At some point my instructor suggested to me that we could do more actual riding and less hipotherapy. That is, the stud where I am riding is exclusively for the disabled, and most of the people riding there have severe cerebral palsy or similar things, and they can’t really ride. I have some additional stuff apart from my blindness, like my shitty balance but it’s definitely not quite as severe a thing so overall I was able to ride and do much more on horseback. So I agreed and since then we’re doing what’s apparently called horse riding with elements of hipotherapy. 😀 My instructor is both a hipotherapist and a riding instructor, and a keen rider herself, but she is also a doctor – a neurologist. – So, apart from having fun riding, I have conversations about the brain with her and it’s thanks to her that I realised that had I been sighted I’d like to be a neurosurgeon.
I find horse riding very therapeutic. Very helpful with releasing the stress, tensions, all that stuff. Makes you feel free. You can’t ride while you’re tense so you naturally have to relax. Which can take for me just about the whole 45 minutes to fully relax my muscles at times, but oh well, it’s worth trying, isn’t it? It’s incredible how you bond with a horse while riding, especially if, like me, you don’t really change horses a lot, so you can get to know 1-2 horses really well, get to know your horse’s personality, the way of walking, what they react to and so on. My horse – my first one, the one who died last year – was really good and patient with me. He always felt when I was anxious, he seemed to understand me and I usually understood him too. He was very, very big and very, very phlegmatic. He once fell asleep while walking and tripped and I fell off of him, that’s how phlegmatic he was. 😀 We got along really well, although sometimes his size scared me and he wasn’t easy to ride because he was very demanding and I needed to work real hard to make him feel anything from my movements, since he was so much bigger than me. 😀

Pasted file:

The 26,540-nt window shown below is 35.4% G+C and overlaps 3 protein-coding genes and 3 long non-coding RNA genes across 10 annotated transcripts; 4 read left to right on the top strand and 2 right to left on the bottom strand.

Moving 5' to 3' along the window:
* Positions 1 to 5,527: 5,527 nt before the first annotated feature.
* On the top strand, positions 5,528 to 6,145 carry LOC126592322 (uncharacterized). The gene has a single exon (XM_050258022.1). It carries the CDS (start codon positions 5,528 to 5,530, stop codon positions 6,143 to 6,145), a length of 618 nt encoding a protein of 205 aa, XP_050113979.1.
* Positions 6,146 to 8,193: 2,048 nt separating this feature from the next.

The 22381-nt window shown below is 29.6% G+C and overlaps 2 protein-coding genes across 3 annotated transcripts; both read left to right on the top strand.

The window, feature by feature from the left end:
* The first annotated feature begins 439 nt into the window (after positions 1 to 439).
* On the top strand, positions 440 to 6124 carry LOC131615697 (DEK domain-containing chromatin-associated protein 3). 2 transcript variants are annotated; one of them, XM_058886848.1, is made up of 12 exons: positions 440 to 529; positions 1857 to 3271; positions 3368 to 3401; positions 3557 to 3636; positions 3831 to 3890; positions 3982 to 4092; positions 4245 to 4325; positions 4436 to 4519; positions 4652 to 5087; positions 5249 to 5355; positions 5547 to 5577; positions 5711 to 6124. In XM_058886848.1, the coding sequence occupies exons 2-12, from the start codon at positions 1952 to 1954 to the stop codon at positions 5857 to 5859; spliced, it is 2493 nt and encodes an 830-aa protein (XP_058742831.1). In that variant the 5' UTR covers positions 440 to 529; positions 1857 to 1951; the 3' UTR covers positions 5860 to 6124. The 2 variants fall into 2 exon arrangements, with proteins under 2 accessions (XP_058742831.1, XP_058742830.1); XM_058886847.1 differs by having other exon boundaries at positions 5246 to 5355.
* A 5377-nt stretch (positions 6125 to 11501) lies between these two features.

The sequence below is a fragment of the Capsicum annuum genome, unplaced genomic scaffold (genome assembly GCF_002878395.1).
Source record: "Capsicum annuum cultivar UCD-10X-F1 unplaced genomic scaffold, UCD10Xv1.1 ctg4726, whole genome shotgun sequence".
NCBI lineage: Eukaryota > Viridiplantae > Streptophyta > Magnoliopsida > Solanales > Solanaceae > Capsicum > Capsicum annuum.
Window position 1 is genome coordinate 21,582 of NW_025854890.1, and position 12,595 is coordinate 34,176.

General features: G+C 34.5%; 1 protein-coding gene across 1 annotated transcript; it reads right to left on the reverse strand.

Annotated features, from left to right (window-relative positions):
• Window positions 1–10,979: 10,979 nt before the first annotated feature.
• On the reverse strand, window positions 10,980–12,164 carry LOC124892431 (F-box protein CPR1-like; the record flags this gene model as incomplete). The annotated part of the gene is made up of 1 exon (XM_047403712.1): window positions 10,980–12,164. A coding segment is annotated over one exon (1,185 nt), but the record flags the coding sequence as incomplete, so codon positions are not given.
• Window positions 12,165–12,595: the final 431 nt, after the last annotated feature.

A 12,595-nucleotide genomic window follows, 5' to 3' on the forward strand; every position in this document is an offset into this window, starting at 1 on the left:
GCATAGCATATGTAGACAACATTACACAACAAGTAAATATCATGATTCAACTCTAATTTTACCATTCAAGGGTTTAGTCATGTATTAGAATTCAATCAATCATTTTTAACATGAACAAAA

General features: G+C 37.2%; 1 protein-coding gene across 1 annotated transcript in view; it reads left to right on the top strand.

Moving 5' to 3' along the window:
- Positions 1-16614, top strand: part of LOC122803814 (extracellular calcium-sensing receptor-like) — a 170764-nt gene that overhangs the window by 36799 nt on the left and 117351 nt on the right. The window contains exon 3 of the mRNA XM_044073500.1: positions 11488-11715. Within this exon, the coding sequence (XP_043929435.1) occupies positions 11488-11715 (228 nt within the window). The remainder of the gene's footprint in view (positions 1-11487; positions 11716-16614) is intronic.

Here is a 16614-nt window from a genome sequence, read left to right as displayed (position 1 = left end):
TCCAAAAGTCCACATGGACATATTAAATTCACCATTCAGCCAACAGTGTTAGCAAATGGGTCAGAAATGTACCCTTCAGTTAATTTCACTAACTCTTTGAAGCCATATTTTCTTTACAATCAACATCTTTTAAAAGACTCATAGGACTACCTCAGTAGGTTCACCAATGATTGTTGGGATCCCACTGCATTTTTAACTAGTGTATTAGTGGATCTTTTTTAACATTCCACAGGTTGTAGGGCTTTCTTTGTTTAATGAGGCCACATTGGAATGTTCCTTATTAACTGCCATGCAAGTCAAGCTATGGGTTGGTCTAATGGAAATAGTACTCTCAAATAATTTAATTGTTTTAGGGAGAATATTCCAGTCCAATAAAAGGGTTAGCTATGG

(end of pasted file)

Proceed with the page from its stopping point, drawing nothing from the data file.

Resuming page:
My current horse is a bit of a nervous type, and very receptive. I am not quite as bonded with him primarily because I haven’t ridden much on him, but I like him a lot.
I usually feel really euphoric for a while after hipotherapy, you know, endorphines kicking in and all that. But also, I said I have a complicated relationship with riding, because I do. While I love it so much, at the same time it’s still scary for me. Not that type of scary as when I was a kid, but it is scary. I can’t even exactly tell you why. I am scared that something awful will happen when I’ll be riding, I once had a panic attack while riding, and that I have poor balance doesn’t help and doesn’t make me feel safer on horseback. I know I go through the same fear every time I am about to ride, and I know that 9 times out of 10 everything will be fine, and I am willing to take the challenge, and my willingness to ride is (usually) stronger than the fear, but the fear is just there no matter what. Sometimes it still makes me feel sick and like I won’t do it this time. Things would be much easier if I didn’t have that fear, and I think I’d be able to do more and in less time.
Just like with Misha who makes an impression of not fitting for an emotional support animal, same applies to my horse riding, it’s a bit paradoxical that I ride, because technically I don’t have in abundance all that stuff that you need to be a good rider. My balance is screwed up, my sensory integration is screwed up and my coordination is screwed up. It makes things tricky. But at least thanks to riding I can improve them as much as it’s possible. But I think overall, taking everything into account, I am a pretty decent rider anyway, and I used to take part in local, small competitions and scored high which I am proud of.